A House Energy and Commerce Committee panel approved legislation to study and delay rules from the Environmental Protection Agency linked to gasoline and natural gas.
The energy and power subcommittee voted 15-8 today for the measure. Natural gas was added in a voice vote, as proponents said the fuel could be used in the future to replace gasoline in vehicles. The measure advances to the full House, and the Democratic-led Senate needs to act before the bill can become law.
“The American people are concerned about high gasoline prices, but they are particularly angry when they learn that their own federal government may be making matters worse,” Representative Ed Whitfield, a Kentucky Republican and chairman of the subcommittee, said before the vote.
Gasoline prices at the pump are up 19 percent this year, after falling to an average for $3.904 a gallon yesterday, according to AAA data.
The panel also approved, 9-7, a bill requiring the Energy secretary to develop a plan for opening more federal lands for oil and gas drilling when the administration decides to release crude from the Strategic Petroleum Reserve.
Republicans such as Whitfield said environmental rules are leading to an increase in fuel prices. The legislation would prohibit the EPA from issuing new regulation requiring reductions in greenhouse gas emissions from refineries or lower polluting sulfur in gasoline while a government panel studies the effect of regulations on gasoline prices.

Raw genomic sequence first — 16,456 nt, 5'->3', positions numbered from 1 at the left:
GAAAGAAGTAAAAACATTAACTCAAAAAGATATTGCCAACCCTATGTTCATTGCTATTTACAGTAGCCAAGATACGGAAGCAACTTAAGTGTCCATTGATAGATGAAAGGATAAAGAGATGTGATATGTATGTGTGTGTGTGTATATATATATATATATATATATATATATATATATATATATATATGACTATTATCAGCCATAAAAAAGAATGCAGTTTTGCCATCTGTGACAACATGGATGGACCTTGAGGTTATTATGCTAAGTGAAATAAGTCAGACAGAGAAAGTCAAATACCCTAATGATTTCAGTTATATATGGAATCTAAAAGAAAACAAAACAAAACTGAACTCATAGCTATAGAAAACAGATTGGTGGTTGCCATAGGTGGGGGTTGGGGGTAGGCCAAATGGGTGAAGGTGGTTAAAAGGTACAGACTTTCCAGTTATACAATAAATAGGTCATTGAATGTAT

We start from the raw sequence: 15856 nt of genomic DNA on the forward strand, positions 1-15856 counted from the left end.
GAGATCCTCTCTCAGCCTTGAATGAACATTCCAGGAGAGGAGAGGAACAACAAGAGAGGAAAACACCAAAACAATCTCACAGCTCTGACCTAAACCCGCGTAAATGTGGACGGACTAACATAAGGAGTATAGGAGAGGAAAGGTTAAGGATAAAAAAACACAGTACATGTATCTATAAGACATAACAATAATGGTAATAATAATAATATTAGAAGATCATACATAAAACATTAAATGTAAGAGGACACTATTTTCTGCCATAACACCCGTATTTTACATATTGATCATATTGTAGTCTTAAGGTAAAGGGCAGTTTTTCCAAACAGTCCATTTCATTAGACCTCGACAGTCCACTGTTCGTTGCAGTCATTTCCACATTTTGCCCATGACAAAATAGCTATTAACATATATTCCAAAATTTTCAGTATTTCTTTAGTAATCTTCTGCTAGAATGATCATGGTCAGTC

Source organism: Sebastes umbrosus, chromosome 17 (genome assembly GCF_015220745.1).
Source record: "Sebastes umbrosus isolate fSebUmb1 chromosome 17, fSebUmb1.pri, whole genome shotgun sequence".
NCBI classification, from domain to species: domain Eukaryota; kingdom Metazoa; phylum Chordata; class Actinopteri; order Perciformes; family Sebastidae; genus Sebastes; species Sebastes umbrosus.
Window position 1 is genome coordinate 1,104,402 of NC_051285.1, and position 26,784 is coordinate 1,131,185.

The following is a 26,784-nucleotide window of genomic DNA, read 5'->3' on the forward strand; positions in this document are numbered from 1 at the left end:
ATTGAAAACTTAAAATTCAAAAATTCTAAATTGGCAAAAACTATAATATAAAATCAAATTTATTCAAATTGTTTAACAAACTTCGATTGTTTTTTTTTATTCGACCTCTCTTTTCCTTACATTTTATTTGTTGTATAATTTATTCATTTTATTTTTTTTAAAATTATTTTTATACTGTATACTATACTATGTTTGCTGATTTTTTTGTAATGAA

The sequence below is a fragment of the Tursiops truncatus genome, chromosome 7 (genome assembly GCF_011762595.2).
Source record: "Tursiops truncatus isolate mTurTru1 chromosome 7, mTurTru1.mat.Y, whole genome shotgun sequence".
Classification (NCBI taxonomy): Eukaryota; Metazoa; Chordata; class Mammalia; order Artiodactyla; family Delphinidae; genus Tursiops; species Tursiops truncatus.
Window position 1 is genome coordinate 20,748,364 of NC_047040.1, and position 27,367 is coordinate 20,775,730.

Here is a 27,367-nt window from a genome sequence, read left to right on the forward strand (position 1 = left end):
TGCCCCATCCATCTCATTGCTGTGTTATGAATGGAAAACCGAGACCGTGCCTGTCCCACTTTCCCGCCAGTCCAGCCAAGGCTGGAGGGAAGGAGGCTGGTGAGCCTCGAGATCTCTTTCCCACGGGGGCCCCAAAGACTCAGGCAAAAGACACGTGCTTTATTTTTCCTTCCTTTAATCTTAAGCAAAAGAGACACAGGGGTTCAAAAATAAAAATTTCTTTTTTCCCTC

The EPA hasn’t proposed either of those regulations, and Democrats said it didn’t make sense that rules yet to be issued were already pushing prices higher.
“This is an imaginary solution to very real problem,” Representative Edward Markey, a Massachusetts Democrat, said at the hearing.
Republicans’ focus on gasoline prices, and criticisms of the administration of President Barack Obama, were sidetracked when Representative Joe Barton, a Texas Republican, proposed to add natural gas to the EPA measure.
Whitfield opposed that move, saying it was diverting focus from the emphasis on transportation fuels.
“I don’t see how we can’t consider natural gas,” Representative Brian Bilbray, a California Republican, said during the debate. “Natural gas is the only place we are going to find the Btus to replace gasoline within the next decade.”
A British thermal unit, or Btu, is a traditional measure of energy.
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